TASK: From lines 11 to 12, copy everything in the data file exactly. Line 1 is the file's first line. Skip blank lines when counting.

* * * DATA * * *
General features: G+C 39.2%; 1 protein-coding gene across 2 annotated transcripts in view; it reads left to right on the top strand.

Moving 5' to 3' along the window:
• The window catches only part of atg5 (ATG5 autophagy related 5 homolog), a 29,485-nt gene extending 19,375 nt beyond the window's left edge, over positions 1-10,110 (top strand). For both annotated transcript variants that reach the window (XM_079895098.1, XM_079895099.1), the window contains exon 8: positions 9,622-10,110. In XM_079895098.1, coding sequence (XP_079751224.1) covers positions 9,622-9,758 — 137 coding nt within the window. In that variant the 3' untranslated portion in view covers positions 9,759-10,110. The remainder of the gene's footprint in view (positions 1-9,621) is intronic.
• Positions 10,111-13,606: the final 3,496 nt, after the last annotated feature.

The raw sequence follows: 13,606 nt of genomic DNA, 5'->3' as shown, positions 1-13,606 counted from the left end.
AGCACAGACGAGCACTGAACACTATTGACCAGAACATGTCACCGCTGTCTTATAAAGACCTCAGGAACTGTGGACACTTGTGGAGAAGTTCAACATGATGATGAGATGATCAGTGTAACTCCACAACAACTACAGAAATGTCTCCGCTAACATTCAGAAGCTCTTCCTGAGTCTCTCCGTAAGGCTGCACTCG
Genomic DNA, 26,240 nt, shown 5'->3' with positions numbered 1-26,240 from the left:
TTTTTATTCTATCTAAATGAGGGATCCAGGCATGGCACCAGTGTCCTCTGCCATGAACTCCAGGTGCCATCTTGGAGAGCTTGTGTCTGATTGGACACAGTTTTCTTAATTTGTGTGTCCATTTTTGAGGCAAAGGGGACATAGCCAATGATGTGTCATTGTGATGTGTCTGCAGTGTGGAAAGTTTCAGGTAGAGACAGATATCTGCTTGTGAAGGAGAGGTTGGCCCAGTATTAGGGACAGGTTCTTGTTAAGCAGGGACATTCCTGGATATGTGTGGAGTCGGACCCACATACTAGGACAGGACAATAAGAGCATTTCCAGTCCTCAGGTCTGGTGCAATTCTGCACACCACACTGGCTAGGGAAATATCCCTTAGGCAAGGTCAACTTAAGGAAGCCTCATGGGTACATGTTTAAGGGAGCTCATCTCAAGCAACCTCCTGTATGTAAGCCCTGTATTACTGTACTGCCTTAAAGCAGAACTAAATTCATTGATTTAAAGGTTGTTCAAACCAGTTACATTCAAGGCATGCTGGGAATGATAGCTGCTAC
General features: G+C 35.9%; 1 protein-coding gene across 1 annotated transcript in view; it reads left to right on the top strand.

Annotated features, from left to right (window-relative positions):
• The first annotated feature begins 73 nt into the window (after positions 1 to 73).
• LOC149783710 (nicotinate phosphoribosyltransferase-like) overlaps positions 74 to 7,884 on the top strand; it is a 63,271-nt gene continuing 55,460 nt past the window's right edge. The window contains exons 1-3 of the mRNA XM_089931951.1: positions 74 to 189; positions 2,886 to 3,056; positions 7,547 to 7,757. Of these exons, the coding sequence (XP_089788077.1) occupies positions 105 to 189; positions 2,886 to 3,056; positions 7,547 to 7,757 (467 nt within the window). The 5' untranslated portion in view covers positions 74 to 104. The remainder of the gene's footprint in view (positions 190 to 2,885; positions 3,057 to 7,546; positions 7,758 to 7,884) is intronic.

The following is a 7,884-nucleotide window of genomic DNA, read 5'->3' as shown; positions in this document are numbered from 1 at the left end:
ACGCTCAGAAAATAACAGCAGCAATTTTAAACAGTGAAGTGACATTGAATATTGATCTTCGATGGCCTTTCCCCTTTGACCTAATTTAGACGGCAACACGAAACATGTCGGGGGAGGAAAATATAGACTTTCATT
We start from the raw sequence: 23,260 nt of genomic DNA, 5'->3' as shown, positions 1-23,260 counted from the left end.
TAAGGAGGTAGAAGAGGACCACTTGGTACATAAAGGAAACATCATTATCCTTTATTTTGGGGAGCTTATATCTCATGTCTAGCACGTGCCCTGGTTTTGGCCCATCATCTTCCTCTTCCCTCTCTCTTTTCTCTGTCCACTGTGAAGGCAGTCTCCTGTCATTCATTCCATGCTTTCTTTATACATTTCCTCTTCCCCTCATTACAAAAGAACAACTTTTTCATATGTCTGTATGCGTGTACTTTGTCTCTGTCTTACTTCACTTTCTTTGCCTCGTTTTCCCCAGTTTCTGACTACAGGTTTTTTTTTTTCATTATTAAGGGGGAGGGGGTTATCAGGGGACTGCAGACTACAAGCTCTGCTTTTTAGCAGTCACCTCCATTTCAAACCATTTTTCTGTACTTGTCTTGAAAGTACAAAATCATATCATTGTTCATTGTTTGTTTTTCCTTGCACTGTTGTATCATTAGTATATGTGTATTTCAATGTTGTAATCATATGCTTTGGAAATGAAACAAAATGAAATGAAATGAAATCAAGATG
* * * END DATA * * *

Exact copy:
• The first annotated feature begins 73 nt into the window (after positions 1 to 73).
• LOC149783710 (nicotinate phosphoribosyltransferase-like) overlaps positions 74 to 7,884 on the top strand; it is a 63,271-nt gene continuing 55,460 nt past the window's right edge. The window contains exons 1-3 of the mRNA XM_089931951.1: positions 74 to 189; positions 2,886 to 3,056; positions 7,547 to 7,757. Of these exons, the coding sequence (XP_089788077.1) occupies positions 105 to 189; positions 2,886 to 3,056; positions 7,547 to 7,757 (467 nt within the window). The 5' untranslated portion in view covers positions 74 to 104. The remainder of the gene's footprint in view (positions 190 to 2,885; positions 3,057 to 7,546; positions 7,758 to 7,884) is intronic.